Judge In Illegal Downloading Case Realized Plaintiff’s Primary Goal Was To Push For A Settlement
It also appeared, to the judge, that the studios primary reason for wanting the information was to pursue settlement with identified defendants – defendants who would likely not want to go to a public trial for downloading pornography. This type of abuse was verified when one identified John Doe presented uncontroverted evidence that he had offered the studios unfettered access to his computer; he also offered all discovery they might need to prove he was not the infringer. Instead of taking him up on his offer, the studios badgered him repeatedly to settle.
Judge Said Joinder Was Inappropriate In Illegal Downloading Lawsuit
Magistrate Brown found the studios had engaged in other abusive litigation tactics by improperly joining a large number of defendants in one lawsuit. The studios claimed that the joinder was proper because all the defendants were “acting in concert” to violate the copyright and that each case was based on common facts. Brown debunked both of these theories.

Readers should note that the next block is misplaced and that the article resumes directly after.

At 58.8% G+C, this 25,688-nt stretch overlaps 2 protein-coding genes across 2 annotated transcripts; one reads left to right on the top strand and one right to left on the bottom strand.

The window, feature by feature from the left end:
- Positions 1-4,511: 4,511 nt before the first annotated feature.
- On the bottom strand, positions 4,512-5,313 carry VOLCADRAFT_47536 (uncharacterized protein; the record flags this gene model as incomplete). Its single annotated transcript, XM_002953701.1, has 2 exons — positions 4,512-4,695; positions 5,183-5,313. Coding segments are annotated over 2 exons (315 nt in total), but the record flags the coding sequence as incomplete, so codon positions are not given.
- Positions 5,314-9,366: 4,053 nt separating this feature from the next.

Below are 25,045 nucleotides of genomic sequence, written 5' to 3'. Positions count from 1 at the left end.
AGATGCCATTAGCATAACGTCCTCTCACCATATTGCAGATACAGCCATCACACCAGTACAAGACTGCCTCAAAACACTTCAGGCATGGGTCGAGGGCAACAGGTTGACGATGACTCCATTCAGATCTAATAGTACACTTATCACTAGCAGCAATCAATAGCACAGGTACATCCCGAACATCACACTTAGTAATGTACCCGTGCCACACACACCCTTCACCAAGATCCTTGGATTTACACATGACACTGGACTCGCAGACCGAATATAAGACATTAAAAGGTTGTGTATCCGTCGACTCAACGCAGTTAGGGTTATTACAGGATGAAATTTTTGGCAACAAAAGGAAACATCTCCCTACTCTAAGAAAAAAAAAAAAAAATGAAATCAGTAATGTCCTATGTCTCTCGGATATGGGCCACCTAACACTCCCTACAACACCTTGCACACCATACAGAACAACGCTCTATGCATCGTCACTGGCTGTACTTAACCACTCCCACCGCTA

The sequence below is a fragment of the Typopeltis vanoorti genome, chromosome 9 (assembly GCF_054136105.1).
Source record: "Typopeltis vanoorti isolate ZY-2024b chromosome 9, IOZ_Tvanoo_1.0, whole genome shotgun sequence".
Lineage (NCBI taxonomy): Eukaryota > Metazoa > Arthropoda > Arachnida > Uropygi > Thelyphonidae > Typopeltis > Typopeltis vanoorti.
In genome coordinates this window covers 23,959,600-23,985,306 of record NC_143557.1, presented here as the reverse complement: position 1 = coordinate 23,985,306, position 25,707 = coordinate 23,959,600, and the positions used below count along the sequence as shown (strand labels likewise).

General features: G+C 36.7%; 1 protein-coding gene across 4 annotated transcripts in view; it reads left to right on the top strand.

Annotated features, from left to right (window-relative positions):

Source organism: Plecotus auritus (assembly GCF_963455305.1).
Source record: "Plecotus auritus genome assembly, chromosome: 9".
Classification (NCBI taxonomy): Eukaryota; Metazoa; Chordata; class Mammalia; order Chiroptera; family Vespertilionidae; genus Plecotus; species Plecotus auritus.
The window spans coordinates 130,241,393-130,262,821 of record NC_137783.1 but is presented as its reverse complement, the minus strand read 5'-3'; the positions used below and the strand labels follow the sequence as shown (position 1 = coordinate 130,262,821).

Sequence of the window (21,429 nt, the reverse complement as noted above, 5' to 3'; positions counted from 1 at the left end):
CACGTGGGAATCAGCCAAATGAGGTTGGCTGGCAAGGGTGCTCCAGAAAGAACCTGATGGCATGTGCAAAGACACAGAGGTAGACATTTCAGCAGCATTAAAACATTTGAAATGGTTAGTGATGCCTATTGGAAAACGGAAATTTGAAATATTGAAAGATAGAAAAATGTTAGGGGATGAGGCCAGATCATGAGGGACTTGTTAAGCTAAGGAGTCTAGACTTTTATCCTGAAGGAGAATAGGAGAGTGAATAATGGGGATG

First, the dates of the alleged infringements were often weeks or months apart so the “acting in concert” standard was not met. Neither was the standard of “common facts” when it was noted that at least six of the already known defendants had individual defenses and the only way that they could defend themselves was on an individual case by case basis.
Brown noted it was more likely the studios were filing a single case with a large number of defendants in order to avoid a filing fee that would be involved with each individual case. In Brown’s district court that amounted to about $100,000 in filing fees the studios had “evaded.” Thus, Brown found the joinder to be improper and dismissed all but one John Doe from each case. If the studios intend to pursue their litigation, they must file each case individually.